A new study
from the University of Manitoba has shockingly claimed to have found that the Internet trolls we all know or love so well may not be very nice -- or particularly mentally healthy -- individuals in real life. The study tried to explore whether or not Internet trolls fell into the so called Dark Tetrad: Machiavellianism (willingness to manipulate and deceive others), narcissism (egotism and self-obsession), psychopathy (the lack of remorse and empathy), and sadism (pleasure in the suffering of others). The study (mostly survey, really) claims to have found
"... correlations, sometimes quite significant, between these traits and trolling behavior. What’s more, it also found a relationship between all Dark Tetrad traits (except for narcissism) and the overall time that an individual spent, per day, commenting on the Internet."
It's worth noting that the survey found, by and large, that most people online are perfectly reasonable and decent human beings. At the very least they're just quiet lurkers:
"To be sure, only 5.6 percent of survey respondents actually specified that they enjoyed "trolling." By contrast, 41.3 percent of Internet users were “non-commenters,” meaning they didn’t like engaging online at all. So trolls are, as has often been suspected, a minority of online commenters, and an even smaller minority of overall Internet users."
The study appears to rely heavily on subjects pulled from Amazon's Mechanical Turk
, who may not be a good control representative of what constitutes normal behavior, either online or off. The study also appears to be rather heavily reliant on simply asking people if they liked to be jerks on the Internet -- which if I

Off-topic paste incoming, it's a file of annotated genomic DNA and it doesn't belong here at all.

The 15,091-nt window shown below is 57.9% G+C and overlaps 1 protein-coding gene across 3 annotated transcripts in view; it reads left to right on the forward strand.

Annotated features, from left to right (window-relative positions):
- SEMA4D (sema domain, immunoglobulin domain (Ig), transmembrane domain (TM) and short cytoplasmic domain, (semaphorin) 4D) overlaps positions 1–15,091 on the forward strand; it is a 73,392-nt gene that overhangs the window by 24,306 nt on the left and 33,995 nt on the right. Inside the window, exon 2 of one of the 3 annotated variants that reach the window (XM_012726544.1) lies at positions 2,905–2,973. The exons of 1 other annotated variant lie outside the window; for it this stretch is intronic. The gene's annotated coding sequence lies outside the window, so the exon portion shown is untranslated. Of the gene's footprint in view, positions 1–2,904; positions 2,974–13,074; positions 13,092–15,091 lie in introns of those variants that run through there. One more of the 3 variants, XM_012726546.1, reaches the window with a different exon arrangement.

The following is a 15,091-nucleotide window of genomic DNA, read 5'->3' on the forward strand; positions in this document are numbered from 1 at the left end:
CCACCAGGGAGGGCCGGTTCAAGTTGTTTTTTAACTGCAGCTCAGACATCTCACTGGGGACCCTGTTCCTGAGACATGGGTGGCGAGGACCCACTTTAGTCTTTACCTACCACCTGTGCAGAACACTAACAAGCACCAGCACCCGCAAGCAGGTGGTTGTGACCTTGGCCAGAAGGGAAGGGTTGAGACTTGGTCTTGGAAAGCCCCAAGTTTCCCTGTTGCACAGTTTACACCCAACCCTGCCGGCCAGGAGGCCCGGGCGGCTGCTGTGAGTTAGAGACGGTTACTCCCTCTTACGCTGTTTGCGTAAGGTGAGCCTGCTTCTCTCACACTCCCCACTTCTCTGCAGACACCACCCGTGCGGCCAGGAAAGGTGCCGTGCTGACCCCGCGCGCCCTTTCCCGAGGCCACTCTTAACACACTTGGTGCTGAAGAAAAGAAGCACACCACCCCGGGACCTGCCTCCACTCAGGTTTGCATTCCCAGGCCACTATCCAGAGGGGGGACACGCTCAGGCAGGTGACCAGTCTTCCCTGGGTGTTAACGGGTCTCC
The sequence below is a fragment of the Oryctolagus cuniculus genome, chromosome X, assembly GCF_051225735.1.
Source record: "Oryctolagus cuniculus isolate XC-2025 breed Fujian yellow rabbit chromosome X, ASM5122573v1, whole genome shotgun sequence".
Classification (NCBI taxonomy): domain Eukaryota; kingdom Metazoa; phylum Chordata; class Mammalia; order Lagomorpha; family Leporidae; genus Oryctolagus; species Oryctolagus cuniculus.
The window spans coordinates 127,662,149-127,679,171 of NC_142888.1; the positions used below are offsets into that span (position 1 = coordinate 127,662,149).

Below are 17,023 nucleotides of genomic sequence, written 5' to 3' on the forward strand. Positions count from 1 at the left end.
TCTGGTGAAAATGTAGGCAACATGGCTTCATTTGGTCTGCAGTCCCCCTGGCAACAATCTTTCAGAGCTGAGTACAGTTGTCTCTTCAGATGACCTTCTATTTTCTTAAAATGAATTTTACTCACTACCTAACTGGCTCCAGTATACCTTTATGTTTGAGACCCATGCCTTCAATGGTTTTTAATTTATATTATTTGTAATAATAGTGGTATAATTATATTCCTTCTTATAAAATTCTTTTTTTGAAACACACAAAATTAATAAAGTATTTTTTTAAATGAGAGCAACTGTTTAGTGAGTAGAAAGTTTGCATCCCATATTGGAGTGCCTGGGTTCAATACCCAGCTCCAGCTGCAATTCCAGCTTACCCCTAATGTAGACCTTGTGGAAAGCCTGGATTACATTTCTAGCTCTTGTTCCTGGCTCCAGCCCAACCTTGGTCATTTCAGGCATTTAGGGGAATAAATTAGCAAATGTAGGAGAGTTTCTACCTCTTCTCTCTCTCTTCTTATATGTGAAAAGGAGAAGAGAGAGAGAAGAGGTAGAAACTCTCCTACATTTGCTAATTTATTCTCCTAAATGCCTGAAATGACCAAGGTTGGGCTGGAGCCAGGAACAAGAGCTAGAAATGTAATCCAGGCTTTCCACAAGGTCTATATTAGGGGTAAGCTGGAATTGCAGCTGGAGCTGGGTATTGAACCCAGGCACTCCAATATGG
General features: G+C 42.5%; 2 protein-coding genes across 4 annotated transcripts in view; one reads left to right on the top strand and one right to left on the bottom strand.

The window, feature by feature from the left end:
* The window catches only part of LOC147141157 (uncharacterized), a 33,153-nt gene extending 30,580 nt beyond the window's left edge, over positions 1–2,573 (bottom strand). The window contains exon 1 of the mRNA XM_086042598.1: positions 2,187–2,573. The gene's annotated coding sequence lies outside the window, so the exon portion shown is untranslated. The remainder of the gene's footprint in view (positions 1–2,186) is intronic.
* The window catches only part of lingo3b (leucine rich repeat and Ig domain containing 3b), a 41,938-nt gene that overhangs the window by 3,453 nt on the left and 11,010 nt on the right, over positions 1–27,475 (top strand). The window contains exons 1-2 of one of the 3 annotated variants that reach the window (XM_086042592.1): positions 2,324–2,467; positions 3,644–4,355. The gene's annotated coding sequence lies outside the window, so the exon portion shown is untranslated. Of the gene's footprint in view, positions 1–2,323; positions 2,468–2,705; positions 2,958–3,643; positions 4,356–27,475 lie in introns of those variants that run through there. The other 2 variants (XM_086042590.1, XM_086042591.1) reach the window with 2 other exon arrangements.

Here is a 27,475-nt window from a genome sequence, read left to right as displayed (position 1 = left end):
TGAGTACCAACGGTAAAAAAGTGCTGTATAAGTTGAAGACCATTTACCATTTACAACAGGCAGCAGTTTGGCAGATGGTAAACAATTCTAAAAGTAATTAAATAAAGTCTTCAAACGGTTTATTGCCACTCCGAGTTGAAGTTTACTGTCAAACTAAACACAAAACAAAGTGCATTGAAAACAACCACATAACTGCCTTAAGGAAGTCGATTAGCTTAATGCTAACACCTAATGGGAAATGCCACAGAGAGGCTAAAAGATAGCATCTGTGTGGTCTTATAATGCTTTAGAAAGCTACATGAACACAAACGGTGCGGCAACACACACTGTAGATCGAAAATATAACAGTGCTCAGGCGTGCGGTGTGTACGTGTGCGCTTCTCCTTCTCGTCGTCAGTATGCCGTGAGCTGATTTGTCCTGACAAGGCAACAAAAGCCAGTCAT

were an Internet troll, I'm not sure I'd answer correctly. Reading their analysis and methodology
, it's not clear to me if the researchers did (or could) calculate how anonymity can turn a relatively normal person into a blathering jackass (as this classic Penny Arcade comic illustrates
in deep scientific detail).
Is somebody necessarily a sadist offline because anonymity turns them into a jerk when they're online? Isn't it possible that people act worse online because the sense of anonymity gives them the belief they're free from repercussion and can therefore experiment with darker, but not necessarily dominant, aspects of their personality they'd fear to explore offline? Wouldn't that especially be true of children, who may express anger at their lack of power through online rage, but develop into perfectly normal people as they age?
You can dig through the full methodology yourself
, assuming you're smart enough, professor. Those shoes make you look fat. I'd also like to point out that the Beatles sucked, Internet Explorer is the vastly superior browser, the RIAA makes a lot of solid points based on sound scientific data, the Comcast merger will help cure cancer and save puppies, and my little sister is much better than you are at this game, bro.